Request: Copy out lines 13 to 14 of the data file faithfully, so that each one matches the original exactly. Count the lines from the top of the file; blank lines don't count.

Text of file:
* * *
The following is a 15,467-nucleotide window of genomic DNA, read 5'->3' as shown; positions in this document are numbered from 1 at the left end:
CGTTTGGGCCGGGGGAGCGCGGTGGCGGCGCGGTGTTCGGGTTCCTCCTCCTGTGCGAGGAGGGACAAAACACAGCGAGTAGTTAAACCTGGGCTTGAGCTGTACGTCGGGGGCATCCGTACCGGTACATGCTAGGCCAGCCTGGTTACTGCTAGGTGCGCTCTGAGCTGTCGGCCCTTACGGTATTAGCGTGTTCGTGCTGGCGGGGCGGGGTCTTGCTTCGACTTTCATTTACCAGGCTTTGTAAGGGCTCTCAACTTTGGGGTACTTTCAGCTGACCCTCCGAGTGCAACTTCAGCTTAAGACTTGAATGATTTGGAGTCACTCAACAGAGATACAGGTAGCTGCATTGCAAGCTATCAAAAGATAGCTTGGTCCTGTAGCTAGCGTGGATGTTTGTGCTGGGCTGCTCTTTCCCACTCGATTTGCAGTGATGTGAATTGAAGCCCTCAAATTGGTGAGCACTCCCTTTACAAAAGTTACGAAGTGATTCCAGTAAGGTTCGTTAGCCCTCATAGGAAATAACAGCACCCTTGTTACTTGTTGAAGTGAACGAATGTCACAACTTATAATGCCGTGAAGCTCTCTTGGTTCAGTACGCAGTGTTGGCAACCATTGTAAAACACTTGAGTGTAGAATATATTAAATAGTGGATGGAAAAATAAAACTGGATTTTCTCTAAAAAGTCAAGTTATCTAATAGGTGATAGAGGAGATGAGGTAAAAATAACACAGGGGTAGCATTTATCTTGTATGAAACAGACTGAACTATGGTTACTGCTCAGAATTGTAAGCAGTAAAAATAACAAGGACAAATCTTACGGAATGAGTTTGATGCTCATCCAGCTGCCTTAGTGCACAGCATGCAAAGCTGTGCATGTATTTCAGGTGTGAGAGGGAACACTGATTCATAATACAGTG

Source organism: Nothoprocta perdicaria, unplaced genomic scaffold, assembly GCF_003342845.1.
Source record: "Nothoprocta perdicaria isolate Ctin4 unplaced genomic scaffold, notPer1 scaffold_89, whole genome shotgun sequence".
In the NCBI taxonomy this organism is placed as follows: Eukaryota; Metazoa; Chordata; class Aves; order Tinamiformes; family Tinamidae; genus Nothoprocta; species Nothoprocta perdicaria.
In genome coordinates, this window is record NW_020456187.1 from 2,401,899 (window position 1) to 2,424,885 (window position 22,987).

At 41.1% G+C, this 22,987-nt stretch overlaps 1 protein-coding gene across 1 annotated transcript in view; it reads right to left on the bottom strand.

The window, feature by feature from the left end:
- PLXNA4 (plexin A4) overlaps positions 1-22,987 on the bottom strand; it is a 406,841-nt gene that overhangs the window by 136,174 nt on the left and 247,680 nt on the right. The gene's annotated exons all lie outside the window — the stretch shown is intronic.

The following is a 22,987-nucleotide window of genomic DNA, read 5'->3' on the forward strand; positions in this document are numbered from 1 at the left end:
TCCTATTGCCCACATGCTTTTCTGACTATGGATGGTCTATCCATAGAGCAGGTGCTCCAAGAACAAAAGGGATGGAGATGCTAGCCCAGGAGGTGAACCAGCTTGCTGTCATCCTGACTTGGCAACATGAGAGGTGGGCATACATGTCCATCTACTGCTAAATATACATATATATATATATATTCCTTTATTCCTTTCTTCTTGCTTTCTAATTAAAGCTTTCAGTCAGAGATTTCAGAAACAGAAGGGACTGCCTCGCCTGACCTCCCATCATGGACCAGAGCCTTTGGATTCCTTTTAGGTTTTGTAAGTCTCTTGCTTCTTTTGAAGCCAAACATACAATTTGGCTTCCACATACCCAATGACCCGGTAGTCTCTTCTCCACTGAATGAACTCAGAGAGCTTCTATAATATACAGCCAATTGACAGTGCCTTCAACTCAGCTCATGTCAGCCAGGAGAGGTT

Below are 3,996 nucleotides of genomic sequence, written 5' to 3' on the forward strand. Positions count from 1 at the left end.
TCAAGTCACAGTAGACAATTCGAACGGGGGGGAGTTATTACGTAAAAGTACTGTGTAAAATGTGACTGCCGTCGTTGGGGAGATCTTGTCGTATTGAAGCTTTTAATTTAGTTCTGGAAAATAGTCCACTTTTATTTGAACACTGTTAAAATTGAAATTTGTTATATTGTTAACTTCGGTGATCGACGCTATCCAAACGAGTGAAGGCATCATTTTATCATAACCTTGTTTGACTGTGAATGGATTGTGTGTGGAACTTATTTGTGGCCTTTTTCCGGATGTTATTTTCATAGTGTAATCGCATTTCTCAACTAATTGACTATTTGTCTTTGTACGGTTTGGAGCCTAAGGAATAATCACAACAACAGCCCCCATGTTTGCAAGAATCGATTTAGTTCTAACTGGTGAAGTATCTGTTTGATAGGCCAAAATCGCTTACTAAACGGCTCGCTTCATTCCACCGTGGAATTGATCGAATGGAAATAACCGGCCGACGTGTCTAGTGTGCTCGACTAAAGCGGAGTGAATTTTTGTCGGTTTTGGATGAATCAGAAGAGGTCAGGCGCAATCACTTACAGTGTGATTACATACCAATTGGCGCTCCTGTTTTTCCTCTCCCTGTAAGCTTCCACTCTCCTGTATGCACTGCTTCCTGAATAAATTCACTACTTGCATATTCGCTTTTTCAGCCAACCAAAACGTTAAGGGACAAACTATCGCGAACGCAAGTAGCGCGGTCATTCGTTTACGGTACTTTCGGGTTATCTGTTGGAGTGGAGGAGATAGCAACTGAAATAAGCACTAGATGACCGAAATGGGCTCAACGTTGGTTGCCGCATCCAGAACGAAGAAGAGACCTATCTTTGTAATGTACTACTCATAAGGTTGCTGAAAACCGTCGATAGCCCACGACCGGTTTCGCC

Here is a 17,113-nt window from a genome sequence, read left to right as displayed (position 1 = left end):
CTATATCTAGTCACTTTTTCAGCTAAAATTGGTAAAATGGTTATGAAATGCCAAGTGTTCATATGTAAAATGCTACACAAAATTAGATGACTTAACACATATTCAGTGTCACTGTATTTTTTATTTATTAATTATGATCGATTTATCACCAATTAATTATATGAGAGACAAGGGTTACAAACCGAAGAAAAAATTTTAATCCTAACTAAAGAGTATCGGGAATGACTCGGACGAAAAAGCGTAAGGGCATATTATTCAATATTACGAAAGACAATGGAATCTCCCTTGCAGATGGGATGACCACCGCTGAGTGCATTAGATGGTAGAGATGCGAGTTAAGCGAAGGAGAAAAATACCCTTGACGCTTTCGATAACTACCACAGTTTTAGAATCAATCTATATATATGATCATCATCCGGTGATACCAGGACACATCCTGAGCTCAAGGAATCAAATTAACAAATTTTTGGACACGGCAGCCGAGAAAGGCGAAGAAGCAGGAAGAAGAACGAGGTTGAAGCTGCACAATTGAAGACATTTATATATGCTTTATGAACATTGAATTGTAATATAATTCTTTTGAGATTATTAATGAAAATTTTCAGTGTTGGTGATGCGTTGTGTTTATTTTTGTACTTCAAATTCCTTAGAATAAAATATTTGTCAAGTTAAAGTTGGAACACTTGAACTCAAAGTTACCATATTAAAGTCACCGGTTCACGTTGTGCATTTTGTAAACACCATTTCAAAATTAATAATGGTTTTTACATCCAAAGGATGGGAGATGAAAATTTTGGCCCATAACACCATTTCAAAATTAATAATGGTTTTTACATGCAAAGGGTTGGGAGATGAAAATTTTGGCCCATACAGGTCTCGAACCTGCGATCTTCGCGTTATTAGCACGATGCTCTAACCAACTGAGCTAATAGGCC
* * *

TCAAGTCACAGTAGACAATTCGAACGGGGGGGAGTTATTACGTAAAAGTACTGTGTAAAATGTGACTGCCGTCGTTGGGGAGATCTTGTCGTATTGAAGCTTTTAATTTAGTTCTGGAAAATAGTCCACTTTTATTTGAACACTGTTAAAATTGAAATTTGTTATATTGTTAACTTCGGTGATCGACGCTATCCAAACGAGTGAAGGCATCATTTTATCATAACCTTGTTTGACTGTGAATGGATTGTGTGTGGAACTTATTTGTGGCCTTTTTCCGGATGTTATTTTCATAGTGTAATCGCATTTCTCAACTAATTGACTATTTGTCTTTGTACGGTTTGGAGCCTAAGGAATAATCACAACAACAGCCCCCATGTTTGCAAGAATCGATTTAGTTCTAACTGGTGAAGTATCTGTTTGATAGGCCAAAATCGCTTACTAAACGGCTCGCTTCATTCCACCGTGGAATTGATCGAATGGAAATAACCGGCCGACGTGTCTAGTGTGCTCGACTAAAGCGGAGTGAATTTTTGTCGGTTTTGGATGAATCAGAAGAGGTCAGGCGCAATCACTTACAGTGTGATTACATACCAATTGGCGCTCCTGTTTTTCCTCTCCCTGTAAGCTTCCACTCTCCTGTATGCACTGCTTCCTGAATAAATTCACTACTTGCATATTCGCTTTTTCAGCCAACCAAAACGTTAAGGGACAAACTATCGCGAACGCAAGTAGCGCGGTCATTCGTTTACGGTACTTTCGGGTTATCTGTTGGAGTGGAGGAGATAGCAACTGAAATAAGCACTAGATGACCGAAATGGGCTCAACGTTGGTTGCCGCATCCAGAACGAAGAAGAGACCTATCTTTGTAATGTACTACTCATAAGGTTGCTGAAAACCGTCGATAGCCCACGACCGGTTTCGCC

Here is a 17,113-nt window from a genome sequence, read left to right as displayed (position 1 = left end):